Iran to Step Up Military Support for Syria

Iran says it will step up its support for Syria, but denies it will be in the form of fighters on the ground.

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Iranian Revolutionary Guards
Iranian Revolutionary Guards
Reuters

Iran is to step up its military support for the Syrian regime in the form of advice on fighting terrorism, Iran’s Deputy Foreign Minister Hossein Amir Abdollahian said Saturday, according to AFP.

Abdollahian, quoted by state television, denied however that his country had fighters on the ground in the Syrian conflict.

"We have military advisers in Iraq and Syria at the request of the governments of the two countries ... We are going to step up our aid to Syria in the form of advice on the fight against terrorism," he claimed.

Iran is the key regional ally of Syrian President Bashar-Al Assad, providing him with financial and military support.

Near the start of the Syrian civil war, it was reported Iran’s former Iranian President Mahmoud Ahmadinejad personally sanctioned the dispatch of officers from the Iranian Revolutionary Guards to Syria to fight alongside Assad’s troops.

On Friday, an American official said as many as 2,000 fighters from Iran and its regional allies were supporting Syrian army's offensives against rebels in coordination with Russia.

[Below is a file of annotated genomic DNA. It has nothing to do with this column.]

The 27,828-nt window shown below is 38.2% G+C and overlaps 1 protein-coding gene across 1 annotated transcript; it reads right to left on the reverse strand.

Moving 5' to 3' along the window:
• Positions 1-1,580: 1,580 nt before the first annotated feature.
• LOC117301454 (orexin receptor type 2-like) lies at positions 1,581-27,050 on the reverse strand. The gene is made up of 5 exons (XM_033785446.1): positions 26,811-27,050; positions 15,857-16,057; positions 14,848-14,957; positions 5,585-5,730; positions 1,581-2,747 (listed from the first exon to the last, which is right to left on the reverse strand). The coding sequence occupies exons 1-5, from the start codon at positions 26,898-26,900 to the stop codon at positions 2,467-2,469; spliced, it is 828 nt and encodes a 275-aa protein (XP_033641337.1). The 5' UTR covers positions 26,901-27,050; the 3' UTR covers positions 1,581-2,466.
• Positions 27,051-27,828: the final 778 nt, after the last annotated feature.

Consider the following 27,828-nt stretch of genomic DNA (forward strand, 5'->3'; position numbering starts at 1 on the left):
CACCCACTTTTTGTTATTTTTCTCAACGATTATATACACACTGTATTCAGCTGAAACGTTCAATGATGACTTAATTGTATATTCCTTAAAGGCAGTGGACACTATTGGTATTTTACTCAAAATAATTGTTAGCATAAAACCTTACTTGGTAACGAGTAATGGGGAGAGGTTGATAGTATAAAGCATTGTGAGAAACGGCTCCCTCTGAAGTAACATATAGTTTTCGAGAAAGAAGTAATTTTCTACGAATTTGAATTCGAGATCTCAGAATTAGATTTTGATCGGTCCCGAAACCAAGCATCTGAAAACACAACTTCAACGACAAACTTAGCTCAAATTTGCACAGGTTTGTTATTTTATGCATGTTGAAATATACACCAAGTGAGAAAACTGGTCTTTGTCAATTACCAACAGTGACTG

A senior Iranian official said Thursday on a visit to Syria that Tehran would consider sending fighters if Damascus requested them.

"If Syria makes a request (for Iranian forces), we will study the request and make a decision," said Alaedin Boroujerdi, chairman of the Iranian parliament's national security and foreign policy committee.

"What's important is that Iran is serious about the fight against terrorism," he added. "We have supplied aid and weapons and sent advisors to Syria and Iraq."

Meanwhile, in what could be a sign that Iran is stepping up its military support for Syria, Iran's top military commander, Maj. Gen. Qassem Soleimani, was spotted in Syria this week addressing Iranian military officers and members of the Lebanese terror group Hezbollah.

Soleimani, who is listed as a terrorist by the United States, is one of several Iranian officials targeted by a 2007 United Nations travel ban because of their alleged links to Iran’s nuclear or ballistic missile programs, but the sanctions against him are due to be lifted in the event the Iran nuclear deal is implemented.

AFP contributed to this report.








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